Sometimes, when parents fall down on the job, it falls to someone else to do the job. The primary and most important influence on Queen Victoria, for instance, was not her mother but her beloved governess Baroness Lehzen, who later became her adviser and friend.
It was from Louise Lehzen that Victoria got the backbone that made her one of England’s great queens—one who ruled for some 63 years, more than 40 of them by herself. As Lehzen said with trademark modesty, “I have, to be sure, not created, but nourished in the Princess, one quality which is to test, consider, and to stand firmly by that which the Princess finds right and good.”
Is that not your job as well? To teach them how to find what’s right and how to stand for it? How to stand firmly for it, no matter how much resistance or flak they take? Victoria was lucky in the sense that this sense of resolve was not a trait most girls were imbued with in the 1800s. Sadly, it remains rare for all genders, even today. To carefully examine one’s impressions? To discern the right thing from the expedient or the easy or the most beneficial thing? To stick with it despite opposition or criticism or difficulty?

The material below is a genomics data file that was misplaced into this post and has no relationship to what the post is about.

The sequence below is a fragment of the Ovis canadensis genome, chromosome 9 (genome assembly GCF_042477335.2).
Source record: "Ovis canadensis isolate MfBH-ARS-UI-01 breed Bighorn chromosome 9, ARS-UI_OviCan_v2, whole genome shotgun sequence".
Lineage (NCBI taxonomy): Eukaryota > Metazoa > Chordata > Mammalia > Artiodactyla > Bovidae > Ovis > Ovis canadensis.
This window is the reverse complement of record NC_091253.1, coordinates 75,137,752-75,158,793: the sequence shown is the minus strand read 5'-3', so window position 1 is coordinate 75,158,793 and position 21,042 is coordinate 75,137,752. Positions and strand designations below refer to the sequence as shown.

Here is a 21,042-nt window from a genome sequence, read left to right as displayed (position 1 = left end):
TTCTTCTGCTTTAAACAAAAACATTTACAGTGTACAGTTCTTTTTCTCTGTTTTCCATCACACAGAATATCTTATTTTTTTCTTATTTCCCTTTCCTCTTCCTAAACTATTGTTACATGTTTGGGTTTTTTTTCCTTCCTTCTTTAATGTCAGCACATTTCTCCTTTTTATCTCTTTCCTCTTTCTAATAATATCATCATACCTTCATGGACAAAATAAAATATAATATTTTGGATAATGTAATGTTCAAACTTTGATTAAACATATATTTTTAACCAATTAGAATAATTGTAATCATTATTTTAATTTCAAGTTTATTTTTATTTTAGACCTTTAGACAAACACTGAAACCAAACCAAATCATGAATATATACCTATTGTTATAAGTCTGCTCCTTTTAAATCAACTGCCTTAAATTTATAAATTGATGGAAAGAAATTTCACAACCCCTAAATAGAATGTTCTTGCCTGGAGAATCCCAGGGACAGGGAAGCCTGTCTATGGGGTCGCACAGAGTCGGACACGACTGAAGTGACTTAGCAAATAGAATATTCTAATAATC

You have a lot of responsibilities as a parent, but none of them trump this one. Yes, you want them to be smart. You want them to be helpful and healthy. You want them to do good in school. But none of that will be possible without having nourished the ability that Lehzen helped Victoria cultivate.
So do it. Every day.